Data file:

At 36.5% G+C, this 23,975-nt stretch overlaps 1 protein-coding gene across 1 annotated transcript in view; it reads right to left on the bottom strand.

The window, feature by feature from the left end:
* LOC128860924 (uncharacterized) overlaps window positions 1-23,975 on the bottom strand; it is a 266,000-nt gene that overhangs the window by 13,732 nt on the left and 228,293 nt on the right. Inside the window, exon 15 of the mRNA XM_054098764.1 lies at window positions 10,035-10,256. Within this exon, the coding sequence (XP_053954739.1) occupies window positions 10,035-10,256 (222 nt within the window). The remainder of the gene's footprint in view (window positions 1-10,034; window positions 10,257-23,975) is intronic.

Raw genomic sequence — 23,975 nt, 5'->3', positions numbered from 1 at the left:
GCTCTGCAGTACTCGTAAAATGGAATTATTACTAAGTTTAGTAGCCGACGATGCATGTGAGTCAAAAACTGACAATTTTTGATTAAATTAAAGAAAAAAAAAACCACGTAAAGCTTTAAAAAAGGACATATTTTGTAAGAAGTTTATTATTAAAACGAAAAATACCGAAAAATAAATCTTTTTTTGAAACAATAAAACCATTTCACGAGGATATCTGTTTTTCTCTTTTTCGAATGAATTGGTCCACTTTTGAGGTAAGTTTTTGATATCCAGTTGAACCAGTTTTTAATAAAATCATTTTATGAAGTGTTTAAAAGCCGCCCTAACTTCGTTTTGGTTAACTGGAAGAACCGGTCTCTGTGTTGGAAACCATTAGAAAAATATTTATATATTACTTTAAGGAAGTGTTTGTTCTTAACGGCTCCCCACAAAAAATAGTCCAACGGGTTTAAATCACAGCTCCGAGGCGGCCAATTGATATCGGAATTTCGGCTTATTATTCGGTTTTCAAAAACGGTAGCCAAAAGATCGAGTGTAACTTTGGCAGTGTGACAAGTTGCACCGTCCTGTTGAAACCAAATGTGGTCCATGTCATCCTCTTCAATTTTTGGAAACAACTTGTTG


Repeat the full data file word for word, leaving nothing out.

At 36.5% G+C, this 23,975-nt stretch overlaps 1 protein-coding gene across 1 annotated transcript in view; it reads right to left on the bottom strand.

The window, feature by feature from the left end:
* LOC128860924 (uncharacterized) overlaps window positions 1-23,975 on the bottom strand; it is a 266,000-nt gene that overhangs the window by 13,732 nt on the left and 228,293 nt on the right. Inside the window, exon 15 of the mRNA XM_054098764.1 lies at window positions 10,035-10,256. Within this exon, the coding sequence (XP_053954739.1) occupies window positions 10,035-10,256 (222 nt within the window). The remainder of the gene's footprint in view (window positions 1-10,034; window positions 10,257-23,975) is intronic.

Raw genomic sequence — 23,975 nt, 5'->3', positions numbered from 1 at the left:
GCTCTGCAGTACTCGTAAAATGGAATTATTACTAAGTTTAGTAGCCGACGATGCATGTGAGTCAAAAACTGACAATTTTTGATTAAATTAAAGAAAAAAAAAACCACGTAAAGCTTTAAAAAAGGACATATTTTGTAAGAAGTTTATTATTAAAACGAAAAATACCGAAAAATAAATCTTTTTTTGAAACAATAAAACCATTTCACGAGGATATCTGTTTTTCTCTTTTTCGAATGAATTGGTCCACTTTTGAGGTAAGTTTTTGATATCCAGTTGAACCAGTTTTTAATAAAATCATTTTATGAAGTGTTTAAAAGCCGCCCTAACTTCGTTTTGGTTAACTGGAAGAACCGGTCTCTGTGTTGGAAACCATTAGAAAAATATTTATATATTACTTTAAGGAAGTGTTTGTTCTTAACGGCTCCCCACAAAAAATAGTCCAACGGGTTTAAATCACAGCTCCGAGGCGGCCAATTGATATCGGAATTTCGGCTTATTATTCGGTTTTCAAAAACGGTAGCCAAAAGATCGAGTGTAACTTTGGCAGTGTGACAAGTTGCACCGTCCTGTTGAAACCAAATGTGGTCCATGTCATCCTCTTCAATTTTTGGAAACAACTTGTTG